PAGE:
Public Information Office
SLU 10880 Hammond,
LA 70402 phone:
Contact: Christina Chapple
LOUISIANA PURCHASE BICENTENNIAL CONCERT OPENS NEW CTPA
HAMMOND -- The Columbia Theatre
for the Performing Arts’ 2003 season will open January 19 with the Louisiana
Philharmonic Orchestra’s symphonic celebration of the bicentennial of the
American composer Robert Kapilow
will conduct the orchestra and an 80-voice chorus in the world premiere
of his composition “‘03: This New, Immense, Unbounded World” at the 3 p.m.
concert at Southeastern Louisiana University’s historic downtown theater.
Commissioned by the LPO and the
Louisiana Department of Culture, Recreation and Tourism, the piece will
debut in Baton Rouge on January 18. The Columbia Theatre performance will
be the first stop on a eight-city tour.
The concert program will include
the Bicentennial tribute and Beethoven’s “Symphony No. 3 (Eroica).”
Tickets for concert are $30,
Orchestra 1; $25, Orchestra 2; $30, Loge; $25, Balcony 1 $20, Balcony 2.
Tickets will go on sale on January 13 through Ticketweb – www.ticketweb.com
– or at the Columbia box office, 985-543-4371. The box office is located
in the theater’s lobby at 220 E. Thomas Street. Box office hours are noon
to 5 p.m.
In creating “‘03: This New, Immense,
Unbounded World,” Kapilow has traveled across Louisiana, inviting citizens
to participate in his musical and cultural research. Hibernia National
Bank sponsored a series of town meetings and creative workshops throughout
Louisiana, tagged the “Unbounded World” tour, to help Kapilow gather inspirational
feedback for his composition. Mayors, tribal elders, students and retirees
joined the composer in the creative process and discussed the significance
of the Louisiana Purchase.
The inspiration for the title
of Kapilow’s “‘03: This New, Immense, Unbounded World” was the passionate
congressional debate surrounding the Louisiana Purchase. The composer engaged
in similarly lively discussions with the citizens of Louisiana, which have
given him insight into the historic event itself. While touring Louisiana,
Kapilow previewed his newest composition, giving people the rare opportunity
to influence a classical work-in-progress. He has also engaged in an ongoing
dialogue with Louisianians through a special Web site, www.lplpo.com.
Kapilow’s “‘03: This New, Immense, Unbounded
World” is a 20-minute composition in five movements for orchestra and chorus.
Combining the thoughtful and evocative words of New Orleans writer Dalt
Wonk, and the powerful poetry of African American poet Lucille Clifton,
poet laureate of Maryland, Kapilow marries thought and melody into a remarkable
It is a musical tribute to the Louisiana
Purchase of 1803, in which President Thomas Jefferson and his representatives
negotiated the acquisition of the immense Louisiana Territory from French
Emperor Napoleon Bonaparte. The territory’s 820,000 square miles was the
largest single parcel of land ever acquired by the United Sates, extending
from the Gulf of Mexico to the Canadian border and from the Mississippi
River westward to the Rocky Mountains. The transfer was effected Dec. 20,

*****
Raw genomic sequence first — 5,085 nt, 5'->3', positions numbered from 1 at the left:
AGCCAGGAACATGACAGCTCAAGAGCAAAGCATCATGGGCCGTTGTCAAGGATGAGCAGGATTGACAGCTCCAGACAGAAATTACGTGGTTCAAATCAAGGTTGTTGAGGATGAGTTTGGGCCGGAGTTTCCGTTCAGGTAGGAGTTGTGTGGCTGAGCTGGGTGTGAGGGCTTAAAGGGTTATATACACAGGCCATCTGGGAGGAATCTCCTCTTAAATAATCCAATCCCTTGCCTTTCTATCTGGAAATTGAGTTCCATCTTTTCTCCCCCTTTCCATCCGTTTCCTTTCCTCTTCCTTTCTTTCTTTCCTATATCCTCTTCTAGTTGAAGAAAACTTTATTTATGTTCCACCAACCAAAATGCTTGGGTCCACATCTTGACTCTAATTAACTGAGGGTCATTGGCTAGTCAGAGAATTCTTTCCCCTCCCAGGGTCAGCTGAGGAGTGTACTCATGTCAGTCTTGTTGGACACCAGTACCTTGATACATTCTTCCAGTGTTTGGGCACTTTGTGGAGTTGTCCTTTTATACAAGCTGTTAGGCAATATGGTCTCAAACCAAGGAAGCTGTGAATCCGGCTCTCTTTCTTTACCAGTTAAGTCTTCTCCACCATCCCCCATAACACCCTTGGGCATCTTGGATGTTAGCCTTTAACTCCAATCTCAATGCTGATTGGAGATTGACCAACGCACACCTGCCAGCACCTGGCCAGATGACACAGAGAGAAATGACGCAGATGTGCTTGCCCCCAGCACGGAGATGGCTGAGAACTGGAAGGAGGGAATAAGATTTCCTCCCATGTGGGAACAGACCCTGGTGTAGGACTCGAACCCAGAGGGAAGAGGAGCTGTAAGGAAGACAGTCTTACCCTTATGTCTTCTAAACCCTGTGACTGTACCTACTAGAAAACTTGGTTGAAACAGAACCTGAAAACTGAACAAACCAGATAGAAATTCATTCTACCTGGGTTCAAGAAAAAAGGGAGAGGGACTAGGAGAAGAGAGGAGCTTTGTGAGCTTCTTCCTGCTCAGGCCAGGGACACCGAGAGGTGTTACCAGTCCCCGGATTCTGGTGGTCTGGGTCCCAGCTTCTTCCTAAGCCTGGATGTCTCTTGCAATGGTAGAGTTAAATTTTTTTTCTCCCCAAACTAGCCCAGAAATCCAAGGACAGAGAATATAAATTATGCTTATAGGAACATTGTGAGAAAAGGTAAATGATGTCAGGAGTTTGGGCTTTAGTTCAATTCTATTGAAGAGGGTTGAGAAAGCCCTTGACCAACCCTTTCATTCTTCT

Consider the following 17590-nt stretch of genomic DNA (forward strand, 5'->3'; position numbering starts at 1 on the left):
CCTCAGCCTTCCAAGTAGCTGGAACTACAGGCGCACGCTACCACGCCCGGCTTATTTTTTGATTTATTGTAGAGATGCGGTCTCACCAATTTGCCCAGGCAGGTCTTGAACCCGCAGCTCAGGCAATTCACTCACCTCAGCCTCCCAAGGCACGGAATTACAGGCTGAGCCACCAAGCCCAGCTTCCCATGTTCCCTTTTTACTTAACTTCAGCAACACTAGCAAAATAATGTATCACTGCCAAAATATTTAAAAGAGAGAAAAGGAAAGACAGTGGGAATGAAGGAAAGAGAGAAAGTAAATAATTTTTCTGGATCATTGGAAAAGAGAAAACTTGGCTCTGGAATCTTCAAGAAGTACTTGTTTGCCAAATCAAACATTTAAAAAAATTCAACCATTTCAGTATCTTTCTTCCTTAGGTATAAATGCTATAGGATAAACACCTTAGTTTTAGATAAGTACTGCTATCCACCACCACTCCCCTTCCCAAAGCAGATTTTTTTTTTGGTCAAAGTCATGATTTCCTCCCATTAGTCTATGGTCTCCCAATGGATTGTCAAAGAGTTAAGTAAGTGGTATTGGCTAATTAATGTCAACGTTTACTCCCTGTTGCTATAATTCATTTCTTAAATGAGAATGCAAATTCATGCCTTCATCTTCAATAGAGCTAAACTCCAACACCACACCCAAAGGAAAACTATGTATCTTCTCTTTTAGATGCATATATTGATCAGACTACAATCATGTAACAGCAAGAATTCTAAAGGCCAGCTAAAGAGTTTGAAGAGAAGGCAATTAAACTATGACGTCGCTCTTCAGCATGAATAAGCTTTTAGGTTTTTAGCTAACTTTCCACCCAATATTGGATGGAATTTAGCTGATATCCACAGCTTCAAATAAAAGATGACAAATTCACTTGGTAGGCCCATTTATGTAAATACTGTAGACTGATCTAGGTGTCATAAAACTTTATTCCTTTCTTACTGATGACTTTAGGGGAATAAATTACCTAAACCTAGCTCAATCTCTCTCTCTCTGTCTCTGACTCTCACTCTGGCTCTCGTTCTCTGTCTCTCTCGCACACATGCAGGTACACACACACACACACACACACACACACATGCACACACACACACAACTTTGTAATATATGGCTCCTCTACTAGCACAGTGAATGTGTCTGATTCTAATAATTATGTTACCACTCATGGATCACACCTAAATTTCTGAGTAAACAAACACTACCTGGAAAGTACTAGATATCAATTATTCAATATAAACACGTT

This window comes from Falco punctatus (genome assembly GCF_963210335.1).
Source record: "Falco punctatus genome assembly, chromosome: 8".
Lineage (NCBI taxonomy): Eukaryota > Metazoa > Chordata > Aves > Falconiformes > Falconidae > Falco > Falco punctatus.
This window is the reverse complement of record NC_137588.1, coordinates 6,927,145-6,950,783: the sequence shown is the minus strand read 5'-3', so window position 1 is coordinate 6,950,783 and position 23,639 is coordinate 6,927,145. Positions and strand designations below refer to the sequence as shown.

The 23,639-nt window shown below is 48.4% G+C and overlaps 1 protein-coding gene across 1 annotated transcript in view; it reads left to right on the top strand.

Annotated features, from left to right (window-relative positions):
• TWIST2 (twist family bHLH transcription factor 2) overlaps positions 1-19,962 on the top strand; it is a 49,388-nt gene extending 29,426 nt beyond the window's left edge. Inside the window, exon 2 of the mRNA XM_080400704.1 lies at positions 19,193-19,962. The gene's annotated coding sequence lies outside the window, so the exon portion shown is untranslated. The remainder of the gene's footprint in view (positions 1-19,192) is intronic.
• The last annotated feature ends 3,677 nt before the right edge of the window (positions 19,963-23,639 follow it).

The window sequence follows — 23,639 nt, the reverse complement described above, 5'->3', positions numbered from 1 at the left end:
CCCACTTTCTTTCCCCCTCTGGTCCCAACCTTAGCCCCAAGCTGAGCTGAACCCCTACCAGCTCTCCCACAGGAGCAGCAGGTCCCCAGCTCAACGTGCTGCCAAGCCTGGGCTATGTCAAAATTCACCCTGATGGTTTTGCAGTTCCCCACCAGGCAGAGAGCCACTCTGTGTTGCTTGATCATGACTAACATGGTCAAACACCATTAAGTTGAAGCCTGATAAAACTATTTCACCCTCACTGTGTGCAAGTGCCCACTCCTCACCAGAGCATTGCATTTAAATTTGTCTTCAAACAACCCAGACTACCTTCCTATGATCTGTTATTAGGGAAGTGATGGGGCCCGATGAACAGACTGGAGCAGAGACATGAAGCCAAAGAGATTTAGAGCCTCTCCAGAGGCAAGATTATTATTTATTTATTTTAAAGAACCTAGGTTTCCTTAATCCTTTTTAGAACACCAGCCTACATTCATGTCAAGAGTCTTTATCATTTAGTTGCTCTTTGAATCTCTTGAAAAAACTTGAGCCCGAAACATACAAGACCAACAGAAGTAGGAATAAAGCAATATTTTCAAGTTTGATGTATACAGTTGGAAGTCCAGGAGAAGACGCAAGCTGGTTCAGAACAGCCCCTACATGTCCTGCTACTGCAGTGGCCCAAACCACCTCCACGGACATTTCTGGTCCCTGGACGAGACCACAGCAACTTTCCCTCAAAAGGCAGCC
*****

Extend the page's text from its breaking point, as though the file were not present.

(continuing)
1803, at what is now Jackson Square in New Orleans.
According to Kapilow, interpreting the
landscape of the Louisiana Purchase through music requires the participation
of as many people as possible, because the purchase’s effects were profound.
“Lives were both ended and expanded; it (the era) was simultaneously wonderful
and terrible,” he said. “While (the Louisiana Purchase) set the tone and
very much laid down the path for what America was to become, the deal was
the death knell for the American Indians and forced many of the blacks
in the territory to lose their freedom. The Louisiana Purchase was a kaleidoscope
of experiences, and, through an ongoing discussion with the people of Louisiana
we hope to pay homage to them all.”
The interactive process is similar to
the one Kapilow has used in such previous compositions as “Union Station”
for the Kansas City Symphony and “D.C.: Monuments,” which was commissioned
by the Kreeger Museum and the National Symphony at the Kennedy Center in
Washington, D.C. But the Louisiana Purchase tribute marks the first time
he has invited a state to take part in the creative process.
Kapilow is celebrated for his ability
to bring the wonder of classical music to new
audiences. He studied at the age of 21 with famed composition teacher
Nadia Boulanger, two years before receiving his master’s degree from Yale
University. The following spring he graduated from the Eastman Conservatory
and immediately returned to Yale as assistant conductor of the Yale Symphony
Orchestra. Less than a year later, at the age of 24, he was appointed music
director and lecturer at the university.
Since then, as conductor or collaborator,
Kapilow has performed with the symphony orchestras of Boston, Philadelphia,
Kansas City, St. Louis, Toronto, Atlanta, Indianapolis and Milwaukee, as
well as those of New Jersey and North Carolina.
He regularly hosts and conducts three
of his best-known works – “Green Eggs and Ham” and “Gertrude McFuzz” –
both based on stories by Dr. Seuss, and his own adaptation of Chris Van
Alsburgh’s “Polar Express.”
For additional information about the
LPO Bicentennial Concert and other Columbia 2003 performances, call the
Fanfare-Columbia office, 985-543-4366 or e-mail email@example.com.
to News Releases